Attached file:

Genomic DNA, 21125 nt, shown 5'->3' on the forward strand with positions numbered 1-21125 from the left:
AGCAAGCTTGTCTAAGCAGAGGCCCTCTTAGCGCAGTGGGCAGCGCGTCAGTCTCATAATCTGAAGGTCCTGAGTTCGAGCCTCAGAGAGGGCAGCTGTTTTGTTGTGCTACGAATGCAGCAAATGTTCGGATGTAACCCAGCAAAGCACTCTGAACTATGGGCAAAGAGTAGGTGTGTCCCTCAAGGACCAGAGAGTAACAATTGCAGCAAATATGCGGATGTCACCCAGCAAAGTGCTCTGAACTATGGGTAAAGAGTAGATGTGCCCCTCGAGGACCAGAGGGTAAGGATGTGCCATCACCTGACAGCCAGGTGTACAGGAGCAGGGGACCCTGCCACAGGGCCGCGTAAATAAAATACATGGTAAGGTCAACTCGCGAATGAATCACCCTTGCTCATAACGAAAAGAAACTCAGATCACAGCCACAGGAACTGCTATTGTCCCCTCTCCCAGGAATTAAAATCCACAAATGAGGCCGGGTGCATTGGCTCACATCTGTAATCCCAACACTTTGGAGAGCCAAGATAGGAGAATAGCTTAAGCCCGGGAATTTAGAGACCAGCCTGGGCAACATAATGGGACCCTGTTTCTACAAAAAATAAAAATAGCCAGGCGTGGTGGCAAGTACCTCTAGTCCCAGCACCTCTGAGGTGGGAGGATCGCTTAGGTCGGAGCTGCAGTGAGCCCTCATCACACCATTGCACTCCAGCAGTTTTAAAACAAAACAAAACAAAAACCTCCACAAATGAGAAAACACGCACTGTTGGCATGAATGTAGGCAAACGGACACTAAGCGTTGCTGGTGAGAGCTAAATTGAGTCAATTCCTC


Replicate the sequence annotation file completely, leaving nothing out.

Genomic DNA, 21125 nt, shown 5'->3' on the forward strand with positions numbered 1-21125 from the left:
AGCAAGCTTGTCTAAGCAGAGGCCCTCTTAGCGCAGTGGGCAGCGCGTCAGTCTCATAATCTGAAGGTCCTGAGTTCGAGCCTCAGAGAGGGCAGCTGTTTTGTTGTGCTACGAATGCAGCAAATGTTCGGATGTAACCCAGCAAAGCACTCTGAACTATGGGCAAAGAGTAGGTGTGTCCCTCAAGGACCAGAGAGTAACAATTGCAGCAAATATGCGGATGTCACCCAGCAAAGTGCTCTGAACTATGGGTAAAGAGTAGATGTGCCCCTCGAGGACCAGAGGGTAAGGATGTGCCATCACCTGACAGCCAGGTGTACAGGAGCAGGGGACCCTGCCACAGGGCCGCGTAAATAAAATACATGGTAAGGTCAACTCGCGAATGAATCACCCTTGCTCATAACGAAAAGAAACTCAGATCACAGCCACAGGAACTGCTATTGTCCCCTCTCCCAGGAATTAAAATCCACAAATGAGGCCGGGTGCATTGGCTCACATCTGTAATCCCAACACTTTGGAGAGCCAAGATAGGAGAATAGCTTAAGCCCGGGAATTTAGAGACCAGCCTGGGCAACATAATGGGACCCTGTTTCTACAAAAAATAAAAATAGCCAGGCGTGGTGGCAAGTACCTCTAGTCCCAGCACCTCTGAGGTGGGAGGATCGCTTAGGTCGGAGCTGCAGTGAGCCCTCATCACACCATTGCACTCCAGCAGTTTTAAAACAAAACAAAACAAAAACCTCCACAAATGAGAAAACACGCACTGTTGGCATGAATGTAGGCAAACGGACACTAAGCGTTGCTGGTGAGAGCTAAATTGAGTCAATTCCTC